Whiteboard Equation Solving

You can use water-based markers on a whiteboard

It was a happy accident last year. A student (or maybe it was me I don’t actually remember) wrote on our classroom whiteboard in marker. Not dry erase marker. Oh dear!! We’ll have marker on our board forever, I thought. Before panicking though I grabbed some paper towels and a water spray bottle and was so happy to see that it came off!!

This mistake prompted me to use it as a teaching tool in the classroom.

How to mix water-based markers & dry erase in class

If you are doing something that you find yourself having to re-write on the board every period, AND you want to cycle all the students through something, this technique works really well.

For this class period, we were working on solving 2 step equation word problems. I set the class up this way.

  • 2 groups worked on writing and solving their own word problems modeling them from one of 4 types. This means they changed the numbers, names, situations etc for the problems to make them unique to them.
  • The other two groups were at the board solving one of two word problems as a team. They were able to underline, circle and mark up however they wanted. When they finished the problem, they checked in with me to see if they were correct.

Check out some short video clips from some of our classes.

Using the word problems

My plan for after this day was to use the word problems the kids wrote. I took pictures of their problems and solutions and then went to write them up and use them as our “Do Now” aka warm-up to kick off class. We used two of them the day after this activity and kids were really successful!! Notes were allowed as was collaboration with shoulder partners.

My long-term plan with this is to sprinkle them in for a few weeks, weaning them from the use of notes and then from collaboration.

Here are some of our problems. You’ll notice that some are solved correctly, some are very realistic, and some not so much. Some of them are solved incorrectly but everyone tried to write a word problem modeled after what I had written for them. Select a picture to view it at a size where you can read all the words and then scroll through. There is one problem that shows all the steps that I had written on the board for them. This is some great note-taking!!




Integer Mind Maps

Our Mind Map Project

This fall I took an independent study class. The class was full of things, but one portion was an app that required you to create a mind map. I really haven’t done that before, and part of the course required that you create one that could be used in your classroom. I created one for our current unit of study at the time: Integers.

Upon looking at it, I realized it could be a really nice way to keep everything straight. We discovered the rules for integers by using integer chips. I felt pretty good about the exploration piece of this. I pre-taught the kids in Math Lab so they’d have more time with the chips, and then we worked through the rules in our groups in class. Each day we’d add to the mind map. Occasionally, I posted a new picture of our classroom board mind map on Google Classroom. Continue reading “Integer Mind Maps”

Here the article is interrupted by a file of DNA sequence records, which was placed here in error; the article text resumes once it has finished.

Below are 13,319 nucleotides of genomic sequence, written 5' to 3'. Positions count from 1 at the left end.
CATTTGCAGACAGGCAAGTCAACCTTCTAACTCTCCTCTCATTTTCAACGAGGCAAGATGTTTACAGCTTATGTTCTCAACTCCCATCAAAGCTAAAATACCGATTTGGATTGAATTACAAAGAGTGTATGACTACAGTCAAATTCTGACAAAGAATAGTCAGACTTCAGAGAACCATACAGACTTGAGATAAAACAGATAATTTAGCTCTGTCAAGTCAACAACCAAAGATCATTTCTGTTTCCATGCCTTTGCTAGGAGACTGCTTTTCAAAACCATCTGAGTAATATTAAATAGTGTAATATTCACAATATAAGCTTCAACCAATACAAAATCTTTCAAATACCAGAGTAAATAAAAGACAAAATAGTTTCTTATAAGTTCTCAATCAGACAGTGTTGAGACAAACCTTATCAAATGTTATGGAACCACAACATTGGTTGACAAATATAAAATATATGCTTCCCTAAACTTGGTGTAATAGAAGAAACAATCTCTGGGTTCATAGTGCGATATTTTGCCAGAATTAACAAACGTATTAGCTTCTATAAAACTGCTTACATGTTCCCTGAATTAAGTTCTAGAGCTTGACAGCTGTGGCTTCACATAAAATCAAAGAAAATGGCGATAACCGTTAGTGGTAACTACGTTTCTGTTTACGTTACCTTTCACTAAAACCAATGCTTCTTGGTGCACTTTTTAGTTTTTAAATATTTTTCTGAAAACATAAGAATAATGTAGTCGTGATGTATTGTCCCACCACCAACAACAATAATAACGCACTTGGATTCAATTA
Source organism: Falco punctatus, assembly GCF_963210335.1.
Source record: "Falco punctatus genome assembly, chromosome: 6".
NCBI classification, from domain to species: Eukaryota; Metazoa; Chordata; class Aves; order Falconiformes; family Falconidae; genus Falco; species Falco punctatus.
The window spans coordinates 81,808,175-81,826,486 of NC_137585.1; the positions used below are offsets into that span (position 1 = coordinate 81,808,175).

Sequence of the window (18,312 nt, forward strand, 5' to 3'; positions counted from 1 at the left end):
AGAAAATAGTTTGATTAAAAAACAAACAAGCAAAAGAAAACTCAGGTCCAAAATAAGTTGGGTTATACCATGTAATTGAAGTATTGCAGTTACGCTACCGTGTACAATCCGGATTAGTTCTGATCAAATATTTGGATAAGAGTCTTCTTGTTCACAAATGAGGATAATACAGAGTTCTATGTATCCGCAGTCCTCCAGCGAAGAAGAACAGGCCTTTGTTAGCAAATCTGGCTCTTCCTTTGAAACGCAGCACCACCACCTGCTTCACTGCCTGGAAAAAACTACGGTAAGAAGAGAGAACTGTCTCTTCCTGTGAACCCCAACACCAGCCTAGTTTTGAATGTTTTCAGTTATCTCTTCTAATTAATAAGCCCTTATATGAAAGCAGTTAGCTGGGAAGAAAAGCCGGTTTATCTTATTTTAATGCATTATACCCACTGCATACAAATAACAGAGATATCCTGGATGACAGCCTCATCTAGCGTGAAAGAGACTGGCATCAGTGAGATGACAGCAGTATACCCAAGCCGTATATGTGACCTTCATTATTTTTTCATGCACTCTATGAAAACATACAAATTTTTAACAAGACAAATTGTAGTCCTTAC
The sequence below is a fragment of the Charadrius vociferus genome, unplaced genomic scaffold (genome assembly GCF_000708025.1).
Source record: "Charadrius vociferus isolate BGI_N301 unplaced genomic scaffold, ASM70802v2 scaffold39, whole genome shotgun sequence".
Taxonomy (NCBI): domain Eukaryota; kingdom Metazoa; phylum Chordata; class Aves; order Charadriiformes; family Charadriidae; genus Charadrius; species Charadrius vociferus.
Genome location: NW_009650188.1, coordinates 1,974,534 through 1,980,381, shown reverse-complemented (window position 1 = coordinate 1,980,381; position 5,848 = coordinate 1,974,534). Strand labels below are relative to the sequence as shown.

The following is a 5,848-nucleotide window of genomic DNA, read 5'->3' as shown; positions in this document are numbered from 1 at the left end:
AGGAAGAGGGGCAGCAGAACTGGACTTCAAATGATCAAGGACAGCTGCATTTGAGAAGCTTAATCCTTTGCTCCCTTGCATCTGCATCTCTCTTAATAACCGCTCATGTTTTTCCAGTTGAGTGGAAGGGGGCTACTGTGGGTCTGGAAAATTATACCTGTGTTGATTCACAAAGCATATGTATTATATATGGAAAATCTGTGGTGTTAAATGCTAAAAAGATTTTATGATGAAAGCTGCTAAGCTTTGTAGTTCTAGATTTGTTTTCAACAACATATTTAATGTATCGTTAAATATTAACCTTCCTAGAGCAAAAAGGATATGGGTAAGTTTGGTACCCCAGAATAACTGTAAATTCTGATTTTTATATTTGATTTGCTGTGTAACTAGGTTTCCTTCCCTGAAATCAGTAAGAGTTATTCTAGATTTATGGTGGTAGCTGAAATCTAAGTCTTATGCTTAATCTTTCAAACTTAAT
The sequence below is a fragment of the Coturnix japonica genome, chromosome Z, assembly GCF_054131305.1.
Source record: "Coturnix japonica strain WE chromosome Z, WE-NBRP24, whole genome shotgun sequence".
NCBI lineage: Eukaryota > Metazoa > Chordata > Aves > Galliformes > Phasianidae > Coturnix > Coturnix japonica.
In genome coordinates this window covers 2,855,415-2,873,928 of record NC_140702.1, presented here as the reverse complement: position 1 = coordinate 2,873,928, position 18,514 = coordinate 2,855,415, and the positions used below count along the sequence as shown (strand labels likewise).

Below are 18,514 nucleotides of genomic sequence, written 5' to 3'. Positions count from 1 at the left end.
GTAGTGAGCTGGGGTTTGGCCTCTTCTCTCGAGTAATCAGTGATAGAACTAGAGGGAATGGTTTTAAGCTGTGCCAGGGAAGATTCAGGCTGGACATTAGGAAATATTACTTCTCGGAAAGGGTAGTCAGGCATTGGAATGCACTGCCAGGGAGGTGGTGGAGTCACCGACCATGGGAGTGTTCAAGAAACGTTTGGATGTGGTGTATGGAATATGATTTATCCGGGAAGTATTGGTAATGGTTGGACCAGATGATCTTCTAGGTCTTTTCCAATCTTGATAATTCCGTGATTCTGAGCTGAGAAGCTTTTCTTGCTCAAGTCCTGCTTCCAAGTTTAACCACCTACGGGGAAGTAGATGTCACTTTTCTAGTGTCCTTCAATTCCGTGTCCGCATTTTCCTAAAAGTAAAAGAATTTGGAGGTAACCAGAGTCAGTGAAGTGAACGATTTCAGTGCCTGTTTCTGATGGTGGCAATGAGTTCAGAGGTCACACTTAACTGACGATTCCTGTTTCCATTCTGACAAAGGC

Thank you Middle School PTO for our calculators!

Calculators are a must have in seventh grade math class. Mrs. Dawson has math classes all throughout the day, and has found a system for making sure that calculators are always available when you need them. The students were asked to buy calculators, as well as the PTO kindly buying enough for everyone to use during class. They are a part of our shared bins on every table, which also includes highlighters, pens, sticky notes, scissors, pencil sharpeners and erasers. Most of these items the students were asked to help supply the classroom with, and they are definitely being put to good use.

The calculators in particular are a very important aspect. Students borrow calculators from the bins when they need them, use them during class, and put them back at the end of the period. This system has been working so nicely that bringing calculators to class is no longer a need. Mrs. Dawson is even planning on removing calculators from the supply list next year. Thank you so much to the PTO for helping give us this opportunity!

-Written by Maren Friedman with editing help from Ellie Storm

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A note from Mrs. Dawson

I put out the opportunity on Google Classroom. I presented it as a chance to write this from a student perspective  and to thank our PTO for supporting our classroom. Within just a few minutes I had two replies from students. “Wow! I’m so excited!” I shared with my family. “Kids are willing to write about this.” It was a really great Thanksgiving surprise when Maren shared her document with me the day before the holiday.

Our entire classroom culture has changed because of these bins with calculators. The kids have what they need and don’t have to worry about bringing their calculator to class every day. They just have to remember to leave it at the table (we’ve only lost one twice … and it has come back both times!) I originally asked the PTO to purchase them for me because I didn’t have many extras in case kids couldn’t buy their own. I also wanted to have a few for when kids forgot them in class. But there’s a constant struggle – when to loan, when to say “you need to remember your calculator.” It creates a stress that the classroom doesn’t need. I watched how the kids used the classroom bin supplies, and they were using them properly: leaving the green pens, scissors, post-its etc. “What if we add the calculators?” PTO bought us 14 and I had another 6 that I could use to have enough for my largest class. Let’s give it a go! I’m so happy I did.